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      This is very interesting and informative, and given recent problems with the FSF, perhaps people should take these new licenses more seriously.

      That said, I generally agree with Bruce Perens that license proliferation is a significant problem, because of the incompatibilities between licenses preventing the mixing of code that should be one of the strengths of open source software, and because licenses should ideally only be trusted after they’ve been battle tested in court (which license proliferation makes less likely for any given license, since there are only so many relevant court cases). https://www.datamation.com/open-source/bruce-perens-how-many-open-source-licenses-do-you-need/ I also generally agree with him that most use cases should be covered by the Apache license, GPL/AGPL, and LGPL.

      Personally I plan to release everything I write under the AGPL until a more convincing copyleft license that covers server hosted software comes along. Any replacement license would need broad community adoption (or carefully crafted compatibility with AGPL codebases), as well as the strongest copyleft that is practical.

      The EUPL has some advantages, but it currently looks weaker than the AGPL to me, as does the Round Robin license mentioned in OP. I think I want stronger copyleft than that. The question is, is anything stronger than the AGPL too strong? It seemed that the SSPL was far too strong, for example, to the point where achieving compliance with it may not be possible: https://opensource.stackexchange.com/questions/7522/sspl-and-the-open-source-definition Is there anything stronger than the AGPL that could still plausibly be used by people in real life?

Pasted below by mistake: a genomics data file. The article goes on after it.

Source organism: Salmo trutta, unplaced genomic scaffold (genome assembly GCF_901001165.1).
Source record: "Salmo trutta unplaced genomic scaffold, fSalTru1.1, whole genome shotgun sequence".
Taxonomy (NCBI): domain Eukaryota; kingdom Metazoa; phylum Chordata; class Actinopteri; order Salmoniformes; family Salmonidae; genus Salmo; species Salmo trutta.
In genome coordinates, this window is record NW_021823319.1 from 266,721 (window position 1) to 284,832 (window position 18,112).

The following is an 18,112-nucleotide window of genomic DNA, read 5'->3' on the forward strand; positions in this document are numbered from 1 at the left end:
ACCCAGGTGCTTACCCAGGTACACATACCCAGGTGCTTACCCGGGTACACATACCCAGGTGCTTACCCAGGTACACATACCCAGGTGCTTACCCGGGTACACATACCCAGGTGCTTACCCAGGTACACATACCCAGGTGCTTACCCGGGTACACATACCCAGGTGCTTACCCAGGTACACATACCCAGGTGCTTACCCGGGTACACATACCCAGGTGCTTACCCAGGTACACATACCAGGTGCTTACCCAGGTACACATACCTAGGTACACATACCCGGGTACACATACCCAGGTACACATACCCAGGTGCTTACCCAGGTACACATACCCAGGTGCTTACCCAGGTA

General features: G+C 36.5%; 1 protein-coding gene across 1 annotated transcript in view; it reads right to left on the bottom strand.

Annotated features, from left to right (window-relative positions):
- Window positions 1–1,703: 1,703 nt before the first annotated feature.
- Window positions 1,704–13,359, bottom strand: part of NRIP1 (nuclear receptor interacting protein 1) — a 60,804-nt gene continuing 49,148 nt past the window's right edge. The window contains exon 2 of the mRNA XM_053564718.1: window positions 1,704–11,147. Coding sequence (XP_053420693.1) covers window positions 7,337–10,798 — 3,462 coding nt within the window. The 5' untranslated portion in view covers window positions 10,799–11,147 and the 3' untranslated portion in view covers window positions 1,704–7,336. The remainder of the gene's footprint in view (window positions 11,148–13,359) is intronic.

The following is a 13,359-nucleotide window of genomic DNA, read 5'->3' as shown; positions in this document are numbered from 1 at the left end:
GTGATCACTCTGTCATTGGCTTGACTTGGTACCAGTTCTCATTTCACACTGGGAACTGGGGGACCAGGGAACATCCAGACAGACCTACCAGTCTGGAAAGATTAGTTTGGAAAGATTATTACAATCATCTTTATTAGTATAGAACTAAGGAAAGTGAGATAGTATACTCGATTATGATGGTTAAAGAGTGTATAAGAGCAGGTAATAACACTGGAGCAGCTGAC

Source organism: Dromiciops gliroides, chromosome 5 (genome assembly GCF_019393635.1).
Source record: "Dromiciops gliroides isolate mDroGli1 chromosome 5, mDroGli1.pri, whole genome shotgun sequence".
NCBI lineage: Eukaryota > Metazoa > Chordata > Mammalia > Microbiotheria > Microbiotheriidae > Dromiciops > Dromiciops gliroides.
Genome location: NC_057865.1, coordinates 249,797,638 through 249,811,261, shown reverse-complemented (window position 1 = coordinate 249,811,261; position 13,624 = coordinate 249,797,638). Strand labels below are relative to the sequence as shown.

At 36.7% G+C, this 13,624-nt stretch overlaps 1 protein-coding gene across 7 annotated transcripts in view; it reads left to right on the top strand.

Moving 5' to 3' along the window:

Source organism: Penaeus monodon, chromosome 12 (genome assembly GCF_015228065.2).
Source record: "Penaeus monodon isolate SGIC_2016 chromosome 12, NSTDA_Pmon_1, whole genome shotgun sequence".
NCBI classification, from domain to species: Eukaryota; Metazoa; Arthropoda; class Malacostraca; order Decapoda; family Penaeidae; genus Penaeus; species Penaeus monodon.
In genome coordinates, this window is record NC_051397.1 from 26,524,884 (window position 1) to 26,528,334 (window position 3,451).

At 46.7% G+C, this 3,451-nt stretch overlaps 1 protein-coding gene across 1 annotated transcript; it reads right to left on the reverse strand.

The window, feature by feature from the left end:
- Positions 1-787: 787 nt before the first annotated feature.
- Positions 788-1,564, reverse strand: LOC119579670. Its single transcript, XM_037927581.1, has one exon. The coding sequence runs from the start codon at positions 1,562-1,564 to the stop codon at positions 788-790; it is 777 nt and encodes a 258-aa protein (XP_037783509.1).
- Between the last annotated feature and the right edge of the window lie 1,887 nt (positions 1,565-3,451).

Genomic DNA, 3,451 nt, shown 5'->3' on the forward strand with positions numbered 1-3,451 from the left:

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      I see kemitchell, I upvote. Is there anyone else hacking on OSS licensing? Your efforts are appreciated, Kyle.

      Like others, I’m defaulting to xGPL these days.

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        I use appreciate their work, and the Blue Oak Model is a gem especially, as are much of their blogging, but very little is the licenses here are OSS, rather most are explicit attempts at business proprietary licensing, but in a generic way borrowed from OSS.

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        Most of the lawyers here are also up to good hijinks: https://writing.kemitchell.com/lists/Blogroll.html

        None of the stuff mentioned in the blog post is my work alone!

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        I wouldn’t count this as “hacking on” but I’ve become a fan of the UPL since I found out about it: https://lobste.rs/s/u0illx/universal_permissive_license

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        I’m defaulting to CDDL these days just to keep xGPLers out of my projects. (Also, MIT-0 for those projects which I want to be wide-spread.)

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          That… sounds very stupid? Why would you purposefully prohibit yourself from using any GPL code? You choose to be unable to dynamically link against GPL libraries, and to be unable to statically link against LGPL libraries, and for what? To make some imagined other people a bit less happy?

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            Honestly, I have not missed any GPL library in the past few years. I think that this is a hypothetical problem, after all.

            Leaving this aside, I find the CDDL rather fitting for most of my projects which is a better reason, I guess.

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      I like the idea that lawyers have stacks of half-finished licences, like software developers have half-finished software projects and poets have half-finished poems.

      Over the years I’ve seen a lot of software developers frustrated that the licences available to them don’t reflect their particular needs and priorities, and that they can’t afford an expensive lawyer to write their own. Licence proliferation is an issue, but it’s a social issue of getting people to want the same things so they can work together, not restricting people’s options so they’re forced to work together.